Tag Archives: friendship

Lines

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Keeping them open…

I am not a seasoned traveler by any means.  But the week after Christmas I traveled, on a plane, by myself, to visit with my friend, chosen family and #firsteverworkhusband Martin.  My local airport is not enormous and checking my big bag and passing through security went smoothly enough, as the lines were fairly short and moved quickly.  Then I went on to my gate and eventually to board the plane, where I waited in another line.  I have a sweet and understanding husband who graciously allowed me to take this trip, and escorted me as far as he could before kissing me goodbye and probably experiencing some stress about me proceeding on my own.

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Airports are poignant places as I look around at the other travelers.  I wonder what their stories are, who or what they are traveling to see, if their trips are carefree vacations, happy reunions or sad goodbyes.  It’s the storyteller in me, I suppose, that craves to know these details, the storylines of the people around me.

After a quick and smooth flight I landed at my destination, a much larger airport than the one I had left behind less than two hours before.  Text messages from Martin told me that he was waiting to meet me at baggage claim.  After almost 5 months since seeing each other in person, his warm smile greeting me made all the angst and craziness melt away, as it always does when we see each other.  Hugs exchanged and my suitcase retrieved, we got into his car and merged into the lines of traffic headed back to his apartment.

We laughed and talked nonstop the entire time I was there, never once encountering an awkward pause or running out of things to say.  Friendships like this are priceless indeed, the connection of soulful, goofball kindred spirits who understand each other well.  Conversations started forever ago and new ones begun, like lines in an ongoing play or novel.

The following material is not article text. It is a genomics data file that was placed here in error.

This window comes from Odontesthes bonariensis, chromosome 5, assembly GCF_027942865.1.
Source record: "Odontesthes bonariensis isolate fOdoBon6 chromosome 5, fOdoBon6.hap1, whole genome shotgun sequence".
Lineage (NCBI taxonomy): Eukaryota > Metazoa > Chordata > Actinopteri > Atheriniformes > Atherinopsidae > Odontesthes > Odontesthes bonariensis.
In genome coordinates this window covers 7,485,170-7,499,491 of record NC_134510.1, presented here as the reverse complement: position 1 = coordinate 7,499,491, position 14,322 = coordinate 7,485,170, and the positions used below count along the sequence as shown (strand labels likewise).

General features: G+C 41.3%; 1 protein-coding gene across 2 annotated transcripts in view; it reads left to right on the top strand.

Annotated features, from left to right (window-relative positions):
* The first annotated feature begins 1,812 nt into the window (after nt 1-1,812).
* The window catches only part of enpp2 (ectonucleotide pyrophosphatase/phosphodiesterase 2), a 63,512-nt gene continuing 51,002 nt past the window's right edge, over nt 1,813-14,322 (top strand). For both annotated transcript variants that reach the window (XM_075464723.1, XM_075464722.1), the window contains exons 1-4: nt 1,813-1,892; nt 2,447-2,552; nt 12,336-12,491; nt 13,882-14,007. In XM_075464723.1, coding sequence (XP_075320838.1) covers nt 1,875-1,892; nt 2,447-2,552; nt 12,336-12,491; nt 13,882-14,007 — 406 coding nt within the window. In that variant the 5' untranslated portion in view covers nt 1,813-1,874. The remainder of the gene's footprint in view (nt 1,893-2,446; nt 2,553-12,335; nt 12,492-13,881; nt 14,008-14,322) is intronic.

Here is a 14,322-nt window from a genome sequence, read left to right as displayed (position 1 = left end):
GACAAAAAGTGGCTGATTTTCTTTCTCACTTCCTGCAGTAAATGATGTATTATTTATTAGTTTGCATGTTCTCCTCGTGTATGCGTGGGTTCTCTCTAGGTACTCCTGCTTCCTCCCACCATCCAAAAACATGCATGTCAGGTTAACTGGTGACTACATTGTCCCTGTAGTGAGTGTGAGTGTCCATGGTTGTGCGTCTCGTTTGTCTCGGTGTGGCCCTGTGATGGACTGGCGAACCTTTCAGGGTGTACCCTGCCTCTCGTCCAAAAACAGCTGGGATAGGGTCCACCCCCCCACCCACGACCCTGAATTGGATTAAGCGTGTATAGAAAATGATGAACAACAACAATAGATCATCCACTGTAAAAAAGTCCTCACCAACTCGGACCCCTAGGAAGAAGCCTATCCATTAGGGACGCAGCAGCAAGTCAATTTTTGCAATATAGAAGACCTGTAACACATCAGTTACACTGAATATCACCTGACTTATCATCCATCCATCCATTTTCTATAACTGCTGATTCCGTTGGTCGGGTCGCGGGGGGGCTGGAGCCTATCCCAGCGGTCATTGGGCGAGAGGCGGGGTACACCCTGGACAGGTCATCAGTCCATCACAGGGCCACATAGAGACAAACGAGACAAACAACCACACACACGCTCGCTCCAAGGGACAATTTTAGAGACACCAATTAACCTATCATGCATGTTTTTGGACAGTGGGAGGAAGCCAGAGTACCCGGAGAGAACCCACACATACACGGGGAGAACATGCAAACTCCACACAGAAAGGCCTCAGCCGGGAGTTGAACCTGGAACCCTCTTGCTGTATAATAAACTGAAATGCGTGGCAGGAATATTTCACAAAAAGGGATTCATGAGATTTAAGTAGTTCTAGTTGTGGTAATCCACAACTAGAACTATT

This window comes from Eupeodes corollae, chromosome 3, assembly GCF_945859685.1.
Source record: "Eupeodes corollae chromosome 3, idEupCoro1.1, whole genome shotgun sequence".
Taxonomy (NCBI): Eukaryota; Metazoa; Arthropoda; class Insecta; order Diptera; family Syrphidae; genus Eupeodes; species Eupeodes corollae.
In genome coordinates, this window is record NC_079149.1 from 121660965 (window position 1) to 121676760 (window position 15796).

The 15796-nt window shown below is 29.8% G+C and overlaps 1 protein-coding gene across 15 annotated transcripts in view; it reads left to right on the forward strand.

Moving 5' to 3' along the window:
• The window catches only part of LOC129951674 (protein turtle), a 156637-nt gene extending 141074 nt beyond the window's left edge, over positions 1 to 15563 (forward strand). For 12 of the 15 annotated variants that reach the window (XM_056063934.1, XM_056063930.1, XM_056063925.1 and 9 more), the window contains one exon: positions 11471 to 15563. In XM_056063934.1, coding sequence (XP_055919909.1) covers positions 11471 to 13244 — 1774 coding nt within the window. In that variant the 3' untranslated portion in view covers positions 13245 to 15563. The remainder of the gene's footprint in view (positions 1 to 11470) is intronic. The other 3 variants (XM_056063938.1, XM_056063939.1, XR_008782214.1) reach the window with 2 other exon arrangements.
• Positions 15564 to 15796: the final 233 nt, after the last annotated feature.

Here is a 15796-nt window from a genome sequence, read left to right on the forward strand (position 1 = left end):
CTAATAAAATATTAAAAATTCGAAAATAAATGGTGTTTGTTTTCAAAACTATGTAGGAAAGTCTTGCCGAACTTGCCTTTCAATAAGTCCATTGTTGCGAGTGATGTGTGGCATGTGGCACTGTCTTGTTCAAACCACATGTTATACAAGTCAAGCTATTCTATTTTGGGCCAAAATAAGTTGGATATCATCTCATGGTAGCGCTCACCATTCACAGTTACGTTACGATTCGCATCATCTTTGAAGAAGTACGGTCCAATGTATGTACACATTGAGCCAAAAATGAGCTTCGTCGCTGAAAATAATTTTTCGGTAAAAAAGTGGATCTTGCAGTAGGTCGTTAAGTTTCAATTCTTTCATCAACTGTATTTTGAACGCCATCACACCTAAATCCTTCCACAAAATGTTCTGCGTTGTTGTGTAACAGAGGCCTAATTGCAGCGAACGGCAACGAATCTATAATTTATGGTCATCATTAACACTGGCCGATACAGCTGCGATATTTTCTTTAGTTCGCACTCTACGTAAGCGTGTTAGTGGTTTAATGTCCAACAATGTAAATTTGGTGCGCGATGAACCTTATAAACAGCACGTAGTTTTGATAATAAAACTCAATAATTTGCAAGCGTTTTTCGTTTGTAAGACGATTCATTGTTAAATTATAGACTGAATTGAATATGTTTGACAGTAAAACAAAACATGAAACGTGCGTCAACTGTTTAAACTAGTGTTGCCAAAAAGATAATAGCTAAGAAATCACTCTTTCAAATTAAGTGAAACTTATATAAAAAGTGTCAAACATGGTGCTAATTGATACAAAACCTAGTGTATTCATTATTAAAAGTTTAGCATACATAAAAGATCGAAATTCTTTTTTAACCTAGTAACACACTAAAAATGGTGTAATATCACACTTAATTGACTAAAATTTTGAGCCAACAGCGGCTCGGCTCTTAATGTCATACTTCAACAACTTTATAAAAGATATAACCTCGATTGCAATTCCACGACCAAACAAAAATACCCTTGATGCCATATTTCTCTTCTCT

Part of our time was spent at the clinic where Martin undergoes hemodialysis three days per week.  As an ESRD (end stage renal disease) patient, he must dialyze regularly in order to survive until he can receive a kidney transplant.  As much illness as I have seen among my family and friends, I have had little experience with kidney failure or dialysis until now, and Martin kindly arranged with his clinic for me to be able to sit with him during his treatments.  Usually visitors are discouraged but since our visit allowed us limited time together, I was permitted to be there.

Because of possible blood contamination, biohazard and liability concerns, I was not present when he was connected to, or disconnected from, the dialysis machine, and I  was required to gown up while I sat with him.  I joked about how flattering my “prom dress” was, which got laughs.  I was able to observe him and the other patients, his clinic family, as they sat through treatment.  On Friday, the man in the chair next to us had an episode of chest pain resulting in a bit of quick, efficient scrambling by the team in order to stabilize him and get him feeling better.  Sunday’s treatment brought Martin the news that one of his fellow travelers on the dialysis path had passed away, the first time he has lost a member of his clinic family, a woman only a few years his senior.  The ride from the clinic was a little quieter, and a little bit somber as we both tried to wrap our heads around the news.  Had he learned of her death in time he would have attended her memorial service, but it had already taken place.

For several hours after treatment, the possibility of bleeding is a concern so he has to stay bandaged up.

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Among the other painful aspects of treatment, pulling the tape off a hairy arm sometimes smarts!  After he removed the tape and gauze, he let me photograph his arm…it bears the marks of several years’ worth of puncture wounds and the scar from where his fistula was created.  His access is apparently a bit tricky; the arterial line is near the surface and not usually a problem for the technician to find, but the venous line goes deeper and has a turn, so it sometimes makes for a difficult “stick”.